FIG. 3 sets forth a process more generally for managing one or more electronic messages, in accordance with at least one embodiment of the invention. It should be appreciated that a process such as that broadly illustrated in FIG. 3 can be carried out on essentially any suitable computer system or set of computer systems, which may, by way of an illustrative and non-restrictive example, include a system such as that indicated at 12′ in FIG. 4. In accordance with an example embodiment, most if not all of the process steps discussed with respect to FIG. 3 can be performed by way of a processing unit or units and system memory such as those indicated, respectively, at 16′ and 28′ in FIG. 4.

As shown in FIG. 3, in accordance with at least one embodiment of the invention, an electronic message is obtained (302). A numerical metric is calculated corresponding to the message (304), the numerical metric comprising at least one of: a confidence level relating to whether the message has been addressed; and a topic-based distance from a reference. The message is altered, based on the numerical metric, via altering at least one of: an attribute associated with an appearance of the message and a position of the message (306).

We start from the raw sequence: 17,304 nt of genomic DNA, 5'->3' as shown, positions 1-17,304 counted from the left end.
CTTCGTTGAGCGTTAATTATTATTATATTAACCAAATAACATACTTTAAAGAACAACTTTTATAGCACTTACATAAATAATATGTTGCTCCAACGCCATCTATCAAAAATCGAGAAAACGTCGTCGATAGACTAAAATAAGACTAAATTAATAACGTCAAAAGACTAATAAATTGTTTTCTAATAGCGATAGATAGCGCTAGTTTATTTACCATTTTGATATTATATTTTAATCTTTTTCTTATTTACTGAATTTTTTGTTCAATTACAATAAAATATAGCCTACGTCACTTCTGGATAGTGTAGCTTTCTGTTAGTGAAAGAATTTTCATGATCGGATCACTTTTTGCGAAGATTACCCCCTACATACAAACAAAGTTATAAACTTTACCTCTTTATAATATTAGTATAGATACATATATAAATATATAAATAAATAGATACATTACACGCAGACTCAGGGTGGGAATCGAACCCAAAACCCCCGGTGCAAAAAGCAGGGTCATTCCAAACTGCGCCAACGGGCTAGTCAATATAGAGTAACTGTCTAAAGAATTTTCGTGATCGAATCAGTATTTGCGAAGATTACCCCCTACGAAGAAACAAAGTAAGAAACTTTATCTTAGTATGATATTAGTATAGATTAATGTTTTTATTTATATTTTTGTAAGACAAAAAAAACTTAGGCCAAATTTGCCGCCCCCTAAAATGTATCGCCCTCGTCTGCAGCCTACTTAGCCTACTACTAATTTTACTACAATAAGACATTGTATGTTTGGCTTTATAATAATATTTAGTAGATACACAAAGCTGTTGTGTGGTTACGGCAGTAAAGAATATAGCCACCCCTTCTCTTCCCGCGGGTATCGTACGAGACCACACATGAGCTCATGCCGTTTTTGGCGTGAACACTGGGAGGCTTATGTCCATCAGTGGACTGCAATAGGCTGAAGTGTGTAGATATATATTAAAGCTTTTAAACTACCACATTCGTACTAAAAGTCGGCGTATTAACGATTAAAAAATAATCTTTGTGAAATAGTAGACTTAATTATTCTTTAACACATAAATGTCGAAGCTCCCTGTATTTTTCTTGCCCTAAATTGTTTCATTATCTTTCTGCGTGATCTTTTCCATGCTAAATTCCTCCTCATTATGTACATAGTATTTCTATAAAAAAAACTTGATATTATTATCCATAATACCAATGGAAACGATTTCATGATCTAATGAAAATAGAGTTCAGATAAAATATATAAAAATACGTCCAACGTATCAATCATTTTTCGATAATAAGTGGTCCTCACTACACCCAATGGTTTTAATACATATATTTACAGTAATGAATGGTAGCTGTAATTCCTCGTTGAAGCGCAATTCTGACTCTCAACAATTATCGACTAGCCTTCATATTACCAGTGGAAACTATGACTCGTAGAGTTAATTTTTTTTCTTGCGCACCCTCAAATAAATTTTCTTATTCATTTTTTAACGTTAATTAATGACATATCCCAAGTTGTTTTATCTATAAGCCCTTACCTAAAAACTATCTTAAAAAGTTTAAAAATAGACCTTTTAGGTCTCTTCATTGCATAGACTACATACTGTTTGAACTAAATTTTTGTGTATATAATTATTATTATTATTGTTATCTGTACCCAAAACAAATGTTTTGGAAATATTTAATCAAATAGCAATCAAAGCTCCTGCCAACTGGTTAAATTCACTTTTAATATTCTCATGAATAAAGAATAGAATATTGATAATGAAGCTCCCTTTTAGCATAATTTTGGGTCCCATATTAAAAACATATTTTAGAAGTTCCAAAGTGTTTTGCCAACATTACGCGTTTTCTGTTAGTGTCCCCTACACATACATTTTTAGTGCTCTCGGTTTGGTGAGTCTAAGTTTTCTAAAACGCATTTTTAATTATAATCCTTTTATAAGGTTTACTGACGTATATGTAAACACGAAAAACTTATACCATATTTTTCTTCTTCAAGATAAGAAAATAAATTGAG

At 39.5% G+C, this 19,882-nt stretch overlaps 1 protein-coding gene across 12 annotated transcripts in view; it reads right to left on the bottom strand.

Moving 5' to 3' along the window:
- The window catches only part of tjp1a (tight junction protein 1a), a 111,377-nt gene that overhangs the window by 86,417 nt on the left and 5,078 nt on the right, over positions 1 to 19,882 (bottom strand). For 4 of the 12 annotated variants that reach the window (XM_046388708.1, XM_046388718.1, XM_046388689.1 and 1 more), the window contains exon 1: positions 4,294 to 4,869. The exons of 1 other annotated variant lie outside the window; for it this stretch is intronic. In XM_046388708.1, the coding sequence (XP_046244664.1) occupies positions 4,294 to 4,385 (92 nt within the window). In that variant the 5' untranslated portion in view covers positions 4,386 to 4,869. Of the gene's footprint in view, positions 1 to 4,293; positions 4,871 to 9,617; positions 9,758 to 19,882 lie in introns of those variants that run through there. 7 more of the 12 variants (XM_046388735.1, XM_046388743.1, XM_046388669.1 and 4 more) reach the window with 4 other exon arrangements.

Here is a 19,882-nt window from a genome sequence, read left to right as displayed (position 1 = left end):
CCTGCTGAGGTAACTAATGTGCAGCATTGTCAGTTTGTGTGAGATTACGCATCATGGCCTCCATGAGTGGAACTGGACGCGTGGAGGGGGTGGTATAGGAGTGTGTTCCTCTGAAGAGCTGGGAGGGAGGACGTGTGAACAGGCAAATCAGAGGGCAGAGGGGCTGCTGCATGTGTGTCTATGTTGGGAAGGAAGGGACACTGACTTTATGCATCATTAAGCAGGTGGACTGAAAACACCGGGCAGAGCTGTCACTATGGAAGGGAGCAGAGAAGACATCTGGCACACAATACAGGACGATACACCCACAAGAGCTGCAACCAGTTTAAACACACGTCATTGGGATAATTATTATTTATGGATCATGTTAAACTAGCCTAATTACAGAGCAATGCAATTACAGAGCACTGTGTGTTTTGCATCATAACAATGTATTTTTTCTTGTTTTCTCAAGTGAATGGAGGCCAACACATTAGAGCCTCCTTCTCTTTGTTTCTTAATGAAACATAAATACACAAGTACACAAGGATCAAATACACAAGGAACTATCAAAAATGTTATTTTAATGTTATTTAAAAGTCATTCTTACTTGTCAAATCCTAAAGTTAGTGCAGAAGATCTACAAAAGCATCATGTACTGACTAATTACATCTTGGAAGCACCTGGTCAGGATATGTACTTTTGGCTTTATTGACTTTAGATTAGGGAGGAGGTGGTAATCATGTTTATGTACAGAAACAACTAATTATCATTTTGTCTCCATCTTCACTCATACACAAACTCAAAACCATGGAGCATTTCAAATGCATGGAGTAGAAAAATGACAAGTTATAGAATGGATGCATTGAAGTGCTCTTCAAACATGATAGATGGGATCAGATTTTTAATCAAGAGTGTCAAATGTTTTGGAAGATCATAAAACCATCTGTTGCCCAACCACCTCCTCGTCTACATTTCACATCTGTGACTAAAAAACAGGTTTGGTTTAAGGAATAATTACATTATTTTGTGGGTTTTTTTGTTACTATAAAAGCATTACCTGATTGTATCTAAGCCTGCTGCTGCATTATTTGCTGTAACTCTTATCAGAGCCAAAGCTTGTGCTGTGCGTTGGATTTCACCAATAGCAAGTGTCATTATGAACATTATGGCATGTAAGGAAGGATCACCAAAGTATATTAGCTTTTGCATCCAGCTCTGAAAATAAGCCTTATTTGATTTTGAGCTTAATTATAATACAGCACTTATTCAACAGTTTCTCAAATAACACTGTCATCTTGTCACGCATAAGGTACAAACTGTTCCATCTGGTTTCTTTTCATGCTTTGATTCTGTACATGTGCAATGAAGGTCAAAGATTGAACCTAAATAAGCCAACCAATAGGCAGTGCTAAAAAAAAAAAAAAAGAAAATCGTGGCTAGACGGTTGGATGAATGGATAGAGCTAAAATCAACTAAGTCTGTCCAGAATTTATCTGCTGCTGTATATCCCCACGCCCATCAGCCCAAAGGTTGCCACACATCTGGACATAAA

Referring now to FIG. 4, a schematic of an example of a cloud computing node is shown. Cloud computing node 10′ is only one example of a suitable cloud computing node and is not intended to suggest any limitation as to the scope of use or functionality of embodiments of the invention described herein. Regardless, cloud computing node 10′ is capable of being implemented and/or performing any of the functionality set forth hereinabove. In accordance with embodiments of the invention, computing node 10′ may not necessarily even be part of a cloud network but instead could be part of another type of distributed or other network, or could represent a stand-alone node. For the purposes of discussion and illustration, however, node 10′ is variously referred to herein as a “cloud computing node”.